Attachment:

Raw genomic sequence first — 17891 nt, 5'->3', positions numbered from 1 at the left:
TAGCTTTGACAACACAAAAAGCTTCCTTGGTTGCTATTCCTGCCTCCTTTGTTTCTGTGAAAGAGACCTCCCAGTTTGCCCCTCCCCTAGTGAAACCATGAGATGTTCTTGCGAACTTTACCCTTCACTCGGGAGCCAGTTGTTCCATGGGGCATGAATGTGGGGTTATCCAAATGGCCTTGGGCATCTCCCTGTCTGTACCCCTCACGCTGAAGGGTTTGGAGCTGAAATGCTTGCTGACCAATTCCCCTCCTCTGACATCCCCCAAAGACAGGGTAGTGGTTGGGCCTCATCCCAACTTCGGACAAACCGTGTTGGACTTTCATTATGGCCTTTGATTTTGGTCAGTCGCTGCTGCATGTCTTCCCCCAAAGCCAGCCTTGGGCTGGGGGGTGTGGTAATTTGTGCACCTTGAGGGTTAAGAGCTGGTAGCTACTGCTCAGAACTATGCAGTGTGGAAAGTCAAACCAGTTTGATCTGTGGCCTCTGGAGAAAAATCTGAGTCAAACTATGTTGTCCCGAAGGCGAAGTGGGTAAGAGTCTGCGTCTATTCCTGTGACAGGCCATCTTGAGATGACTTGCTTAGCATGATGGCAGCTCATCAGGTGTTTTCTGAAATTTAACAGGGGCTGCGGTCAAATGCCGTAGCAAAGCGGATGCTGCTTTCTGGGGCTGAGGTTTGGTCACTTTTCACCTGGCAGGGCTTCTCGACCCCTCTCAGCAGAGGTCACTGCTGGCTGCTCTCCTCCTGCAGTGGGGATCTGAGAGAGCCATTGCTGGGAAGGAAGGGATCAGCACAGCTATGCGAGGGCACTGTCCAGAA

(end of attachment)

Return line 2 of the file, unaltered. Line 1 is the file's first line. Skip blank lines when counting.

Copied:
TAGCTTTGACAACACAAAAAGCTTCCTTGGTTGCTATTCCTGCCTCCTTTGTTTCTGTGAAAGAGACCTCCCAGTTTGCCCCTCCCCTAGTGAAACCATGAGATGTTCTTGCGAACTTTACCCTTCACTCGGGAGCCAGTTGTTCCATGGGGCATGAATGTGGGGTTATCCAAATGGCCTTGGGCATCTCCCTGTCTGTACCCCTCACGCTGAAGGGTTTGGAGCTGAAATGCTTGCTGACCAATTCCCCTCCTCTGACATCCCCCAAAGACAGGGTAGTGGTTGGGCCTCATCCCAACTTCGGACAAACCGTGTTGGACTTTCATTATGGCCTTTGATTTTGGTCAGTCGCTGCTGCATGTCTTCCCCCAAAGCCAGCCTTGGGCTGGGGGGTGTGGTAATTTGTGCACCTTGAGGGTTAAGAGCTGGTAGCTACTGCTCAGAACTATGCAGTGTGGAAAGTCAAACCAGTTTGATCTGTGGCCTCTGGAGAAAAATCTGAGTCAAACTATGTTGTCCCGAAGGCGAAGTGGGTAAGAGTCTGCGTCTATTCCTGTGACAGGCCATCTTGAGATGACTTGCTTAGCATGATGGCAGCTCATCAGGTGTTTTCTGAAATTTAACAGGGGCTGCGGTCAAATGCCGTAGCAAAGCGGATGCTGCTTTCTGGGGCTGAGGTTTGGTCACTTTTCACCTGGCAGGGCTTCTCGACCCCTCTCAGCAGAGGTCACTGCTGGCTGCTCTCCTCCTGCAGTGGGGATCTGAGAGAGCCATTGCTGGGAAGGAAGGGATCAGCACAGCTATGCGAGGGCACTGTCCAGAA